Media companies without their own infrastructure might encounter other constraints. Viacom covets DirecTV's distribution network to complement CBS and Paramount Television, which produces TV programs like Frasier. But analysts say that Viacom isn't interested in dilutive deals, which a Hughes purchase would be; and CEO Sumner Redstone is still too busy digesting his acquisition of CBS. The same goes for GE, which could be interested in combining NBC with DirecTV; Jack Welch is focused on the $45 billion Honeywell acquisition, and GE is unlikely to dish out another $40 billion for a satellite company.

So most analysts are betting on Murdoch, who has made no secret of his lust for DirecTV. In his mission to build a global satellite television business, he has poured billions into British Sky Broadcasting and StarTV, which broadcasts in Asia. Murdoch also controls much of the satellite TV industry in Latin America and other parts of Europe. The missing puzzle piece is North America, the largest market for satellite TV in the world. DirecTV would be a perfect fit; Murdoch would finally have his own American distribution outlet for the content he produces through News Corp.'s Fox Entertainment Group. News Corp. plans to take its satellite TV assets public in early 2001, in a company called Sky Global. In an ideal world, Sky Global would marry Hughes.

A global satellite empire would be imposing enough, but that is just a part of Murdoch's design. A News Corp.-Hughes deal could well lead to a grand alliance of media, high-tech, and financial titans and the creation of a content and distribution enterprise of unrivaled breadth. News Corp. has been taking a pummeling in the market lately and can't afford GM's asking price. Murdoch is cutting investments in Internet companies to husband his resources, and he is also calling on a few of his friends to invest in Sky Global. John Malone, chairman of Liberty Media, which owns 18% of News Corp., would reportedly throw an additional $500 million or so into Murdoch's company if he knew Sky Global and Hughes would merge. Analysts say that Microsoft Chairman Bill Gates, who hasn't had much luck building up WebTV, is willing to invest $5 billion in Sky Global, also contingent on a merger with DirecTV. In return Gates would be able to place his operating system in the set-top boxes of the 73 million satellite TV households that Murdoch would control in Europe, Asia, Latin America, and, through DirecTV, the U.S. and Canada.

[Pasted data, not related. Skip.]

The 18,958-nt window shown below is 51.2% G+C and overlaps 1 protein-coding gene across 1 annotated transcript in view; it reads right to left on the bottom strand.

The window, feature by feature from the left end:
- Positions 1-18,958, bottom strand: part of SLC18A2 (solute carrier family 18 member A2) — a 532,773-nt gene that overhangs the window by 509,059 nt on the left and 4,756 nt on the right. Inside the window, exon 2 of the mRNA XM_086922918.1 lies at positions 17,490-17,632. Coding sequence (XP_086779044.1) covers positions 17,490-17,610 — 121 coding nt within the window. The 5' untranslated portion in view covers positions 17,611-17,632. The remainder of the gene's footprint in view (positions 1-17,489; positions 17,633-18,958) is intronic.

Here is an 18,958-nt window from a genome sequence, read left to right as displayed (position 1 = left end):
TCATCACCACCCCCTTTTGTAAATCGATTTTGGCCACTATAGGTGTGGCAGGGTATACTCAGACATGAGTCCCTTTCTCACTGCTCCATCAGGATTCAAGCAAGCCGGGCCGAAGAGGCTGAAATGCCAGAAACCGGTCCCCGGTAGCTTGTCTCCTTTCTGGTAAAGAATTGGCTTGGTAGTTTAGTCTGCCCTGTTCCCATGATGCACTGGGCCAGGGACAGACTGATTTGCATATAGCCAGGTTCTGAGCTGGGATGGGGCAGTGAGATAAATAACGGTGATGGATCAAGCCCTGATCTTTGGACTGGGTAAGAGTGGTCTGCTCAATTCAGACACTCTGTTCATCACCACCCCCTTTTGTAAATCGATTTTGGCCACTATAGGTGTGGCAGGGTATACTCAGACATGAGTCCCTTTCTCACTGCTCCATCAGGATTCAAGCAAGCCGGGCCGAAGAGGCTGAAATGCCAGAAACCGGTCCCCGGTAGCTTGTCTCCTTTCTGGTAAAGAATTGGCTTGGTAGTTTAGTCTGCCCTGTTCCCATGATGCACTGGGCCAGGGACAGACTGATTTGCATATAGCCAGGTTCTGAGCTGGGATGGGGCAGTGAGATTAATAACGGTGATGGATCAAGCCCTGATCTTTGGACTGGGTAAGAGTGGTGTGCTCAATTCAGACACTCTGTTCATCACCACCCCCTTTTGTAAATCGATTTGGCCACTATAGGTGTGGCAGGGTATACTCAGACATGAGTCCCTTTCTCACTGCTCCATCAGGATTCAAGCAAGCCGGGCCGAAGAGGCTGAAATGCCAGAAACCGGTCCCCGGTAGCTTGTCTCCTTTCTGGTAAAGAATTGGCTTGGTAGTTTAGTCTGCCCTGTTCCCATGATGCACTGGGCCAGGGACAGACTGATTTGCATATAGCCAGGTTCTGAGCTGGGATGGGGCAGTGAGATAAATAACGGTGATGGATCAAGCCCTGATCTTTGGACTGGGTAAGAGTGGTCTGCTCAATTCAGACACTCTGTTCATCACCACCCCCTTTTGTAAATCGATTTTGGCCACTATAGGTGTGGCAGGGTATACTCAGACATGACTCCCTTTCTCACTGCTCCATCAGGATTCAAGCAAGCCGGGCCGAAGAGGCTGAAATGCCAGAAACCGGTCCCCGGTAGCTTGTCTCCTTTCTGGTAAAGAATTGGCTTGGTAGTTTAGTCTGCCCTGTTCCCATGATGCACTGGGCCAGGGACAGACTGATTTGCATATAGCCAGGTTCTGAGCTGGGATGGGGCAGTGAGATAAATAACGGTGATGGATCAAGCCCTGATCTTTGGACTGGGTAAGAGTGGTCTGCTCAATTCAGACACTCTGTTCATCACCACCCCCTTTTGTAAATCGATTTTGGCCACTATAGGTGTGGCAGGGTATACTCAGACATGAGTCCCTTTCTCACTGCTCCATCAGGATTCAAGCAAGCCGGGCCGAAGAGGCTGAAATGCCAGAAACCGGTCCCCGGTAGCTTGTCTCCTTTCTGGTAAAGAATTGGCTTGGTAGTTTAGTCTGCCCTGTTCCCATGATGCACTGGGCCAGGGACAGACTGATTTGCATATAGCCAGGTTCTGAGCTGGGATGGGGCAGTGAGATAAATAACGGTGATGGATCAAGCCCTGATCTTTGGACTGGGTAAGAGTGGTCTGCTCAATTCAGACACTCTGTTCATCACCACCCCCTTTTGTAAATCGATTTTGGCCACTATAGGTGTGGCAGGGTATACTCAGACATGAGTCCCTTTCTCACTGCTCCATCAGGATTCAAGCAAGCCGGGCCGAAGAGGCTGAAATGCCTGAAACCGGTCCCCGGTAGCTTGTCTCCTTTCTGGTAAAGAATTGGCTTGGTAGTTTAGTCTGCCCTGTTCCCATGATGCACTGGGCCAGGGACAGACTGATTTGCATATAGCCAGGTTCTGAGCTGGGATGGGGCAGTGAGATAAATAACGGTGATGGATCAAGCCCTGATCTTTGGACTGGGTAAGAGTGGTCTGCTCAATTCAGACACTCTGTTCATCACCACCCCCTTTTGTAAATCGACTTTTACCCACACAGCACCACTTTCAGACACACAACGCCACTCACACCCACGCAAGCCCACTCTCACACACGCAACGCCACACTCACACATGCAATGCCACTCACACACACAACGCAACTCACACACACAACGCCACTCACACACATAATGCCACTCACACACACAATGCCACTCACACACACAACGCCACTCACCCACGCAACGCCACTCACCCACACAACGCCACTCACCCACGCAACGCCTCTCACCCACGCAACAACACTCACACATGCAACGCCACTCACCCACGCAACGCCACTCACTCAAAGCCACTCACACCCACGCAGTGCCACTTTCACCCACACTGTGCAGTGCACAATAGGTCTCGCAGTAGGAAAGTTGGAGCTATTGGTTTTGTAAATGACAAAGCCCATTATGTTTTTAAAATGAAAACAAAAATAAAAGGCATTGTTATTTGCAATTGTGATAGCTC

Also rumored to be part of a deal is investor extraordinaire Prince Alwaleed bin Talal of Saudi Arabia. He owns 3% of News Corp. and has invested with Murdoch in the Kirch Group, a German media conglomerate. He met with Murdoch in November to discuss a direct investment in Sky Global. So did media investor and power broker Gordon Crawford of Capital Management & Research.

As appealing as such a combination might be to all the players, pulling it off won't be easy, largely because of the screwy machinations needed to separate Hughes from GM. The automaker could face heavy tax penalties if Hughes were acquired outright; to avoid that, Hughes would have to control 51% of a merged entity. It's hard to imagine Rupert Murdoch happy with less than half of a new venture, so a management deal would have to be concocted to let him control the assets.

Volatility on Wall Street has also made a deal harder to engineer. But the Hughes brain trust is sanguine. "I'm not compelled to do anything," says CEO Smith. "No one wants to do a deal just to do it. When the time is right and it happens, everyone will applaud." And DirecTV founder Eddy Hartenstein is relishing the limelight. "DirecTV will one day become a great example in business school of how to do things right," he says. It's a remark that has more Hollywood than aerospace to it. But then, he's an engineer who managed to make satellites sexy enough for a bunch of rich old men (and some rich young men) to reach for their wallets and drool. Howard Hughes would surely have approved.